Selecting Roof Colors to Complement Brick or Stone Exteriors :: The Top Down Approach
I think one of the hardest tasks I’ve ever had to perform as a homeowner was selecting an exterior paint scheme (actually two in a period of about 3 months). I mean it’s not like there aren’t options: Tools (to help you with options), and even practical knowledge, tips like painting a small swatch of the house as a test. (The last tip seen in the article – Exterior Restoration :: Siding Paint and Windows.)
But it’s just that color is so subjective… and when you bring two strong-willed, kinda-opinionated folks (like my wife and myself) to the table, … heck, I mean – heck. When picking a color scheme, I learned that you must pay attention to other more “permanent” fixtures of the home, things like the foundation, or the windows, the roof, or even the surroundings. These elements in place make it easier to decide.
But flip that script. What if you are replacing, oh, say, the roof? Maybe it’s a little easier, selecting color there, and especially so if your home is gladly clad in stone or brick. So you’d think, wouldn’t ya… or wait, is it? There are some things you do need to consider when selecting roof colors to complement brick or stone exteriors. These, brick or stone, are fixed element(s) … I would say.
Understanding Brick & Stone
Understanding the different color pigments of brick and stone features are paramount to selecting the right roofing colors. According to color expert Kate Smith, a “top down” approach is needed. Select roofing colors that will unify a home’s exterior.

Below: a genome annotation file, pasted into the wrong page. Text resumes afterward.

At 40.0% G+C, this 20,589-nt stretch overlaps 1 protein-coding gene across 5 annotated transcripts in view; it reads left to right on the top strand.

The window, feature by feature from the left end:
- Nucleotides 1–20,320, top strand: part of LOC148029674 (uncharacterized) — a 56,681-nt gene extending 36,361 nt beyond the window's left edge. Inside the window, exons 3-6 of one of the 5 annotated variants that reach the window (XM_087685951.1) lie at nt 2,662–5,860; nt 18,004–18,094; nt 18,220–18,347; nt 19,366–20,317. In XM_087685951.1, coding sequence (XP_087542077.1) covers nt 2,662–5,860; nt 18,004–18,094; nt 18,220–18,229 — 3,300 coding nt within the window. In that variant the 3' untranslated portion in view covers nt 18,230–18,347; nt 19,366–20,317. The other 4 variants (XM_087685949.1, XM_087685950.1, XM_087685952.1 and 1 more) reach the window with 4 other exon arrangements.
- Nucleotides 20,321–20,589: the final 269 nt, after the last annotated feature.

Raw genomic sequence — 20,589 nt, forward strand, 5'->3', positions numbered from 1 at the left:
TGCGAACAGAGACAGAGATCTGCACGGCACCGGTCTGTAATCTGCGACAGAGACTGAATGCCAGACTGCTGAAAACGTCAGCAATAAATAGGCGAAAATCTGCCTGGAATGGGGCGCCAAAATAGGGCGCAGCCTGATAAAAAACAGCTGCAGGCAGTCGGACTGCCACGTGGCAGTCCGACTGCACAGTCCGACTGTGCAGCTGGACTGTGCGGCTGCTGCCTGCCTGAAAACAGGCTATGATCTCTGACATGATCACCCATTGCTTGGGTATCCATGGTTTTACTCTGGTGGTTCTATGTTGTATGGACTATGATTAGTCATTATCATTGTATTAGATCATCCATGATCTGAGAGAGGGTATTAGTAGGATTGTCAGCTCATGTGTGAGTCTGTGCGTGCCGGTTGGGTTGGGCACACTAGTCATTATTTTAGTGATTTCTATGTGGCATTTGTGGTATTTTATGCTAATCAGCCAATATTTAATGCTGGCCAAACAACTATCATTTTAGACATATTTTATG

“People will often say they have a red brick exterior, but it’s impossible to leave it at that,” says Smith, chief color maven at Sensational Color. “Different bricks have different color casts. There are brown/black, red, pink, tan/buff, gray and white/cream color casts of bricks used on homes. It’s critical to determine the main color and the underlying color cast of your brick. This helps you select the appropriate roofing color.”
Smith, who specializes in color matching home exteriors with polymer slate and shake roofing tiles from DaVinci Roofscapes, suggests that homeowners looking for a new roof make it a priority to first identify the main color and the cast color of the brick on their home. Once that is done, Smith offers these tips for adding a new roof to homes with specific brick color casts.
Matching Brick with Roofing Colors
#1 – If the cast is tan, gold or brown, then the roof will look better in a warm color or a blend of tiles that includes the cast color.
#2 – Select cooler hues or gray in the roof color blend if the cast of the brick is gray on the home. Gray on the roof can enhance the appearance of bricks.
#3 – A white cast to brick adds a softening effect, and a mid-tone roof color rather than a darker one makes an excellent choice.
#4 – A multi-color blend in a roof that includes at least one color similar to the brick color can complement brick siding. Roofing blends can include two to seven colors. So it’s easy to find a blend that pulls out the primary color cast of the brick.
Matching Stone with Roofing Colors